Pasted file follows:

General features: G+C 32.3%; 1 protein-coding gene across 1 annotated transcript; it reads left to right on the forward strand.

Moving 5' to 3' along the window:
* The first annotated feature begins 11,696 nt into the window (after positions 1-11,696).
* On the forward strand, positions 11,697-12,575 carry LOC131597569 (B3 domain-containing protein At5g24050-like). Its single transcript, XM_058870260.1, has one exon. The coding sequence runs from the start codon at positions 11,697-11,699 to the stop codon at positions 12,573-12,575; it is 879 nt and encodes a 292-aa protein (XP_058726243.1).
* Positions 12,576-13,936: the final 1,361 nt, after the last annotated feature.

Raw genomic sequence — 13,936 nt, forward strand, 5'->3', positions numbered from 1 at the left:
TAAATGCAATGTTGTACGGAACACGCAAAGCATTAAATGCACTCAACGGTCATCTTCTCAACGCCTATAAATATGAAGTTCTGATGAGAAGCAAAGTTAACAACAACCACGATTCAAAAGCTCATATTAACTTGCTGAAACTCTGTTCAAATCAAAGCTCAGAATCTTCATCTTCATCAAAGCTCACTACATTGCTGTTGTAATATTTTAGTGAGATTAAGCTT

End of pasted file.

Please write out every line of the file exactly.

General features: G+C 32.3%; 1 protein-coding gene across 1 annotated transcript; it reads left to right on the forward strand.

Moving 5' to 3' along the window:
* The first annotated feature begins 11,696 nt into the window (after positions 1-11,696).
* On the forward strand, positions 11,697-12,575 carry LOC131597569 (B3 domain-containing protein At5g24050-like). Its single transcript, XM_058870260.1, has one exon. The coding sequence runs from the start codon at positions 11,697-11,699 to the stop codon at positions 12,573-12,575; it is 879 nt and encodes a 292-aa protein (XP_058726243.1).
* Positions 12,576-13,936: the final 1,361 nt, after the last annotated feature.

Raw genomic sequence — 13,936 nt, forward strand, 5'->3', positions numbered from 1 at the left:
TAAATGCAATGTTGTACGGAACACGCAAAGCATTAAATGCACTCAACGGTCATCTTCTCAACGCCTATAAATATGAAGTTCTGATGAGAAGCAAAGTTAACAACAACCACGATTCAAAAGCTCATATTAACTTGCTGAAACTCTGTTCAAATCAAAGCTCAGAATCTTCATCTTCATCAAAGCTCACTACATTGCTGTTGTAATATTTTAGTGAGATTAAGCTT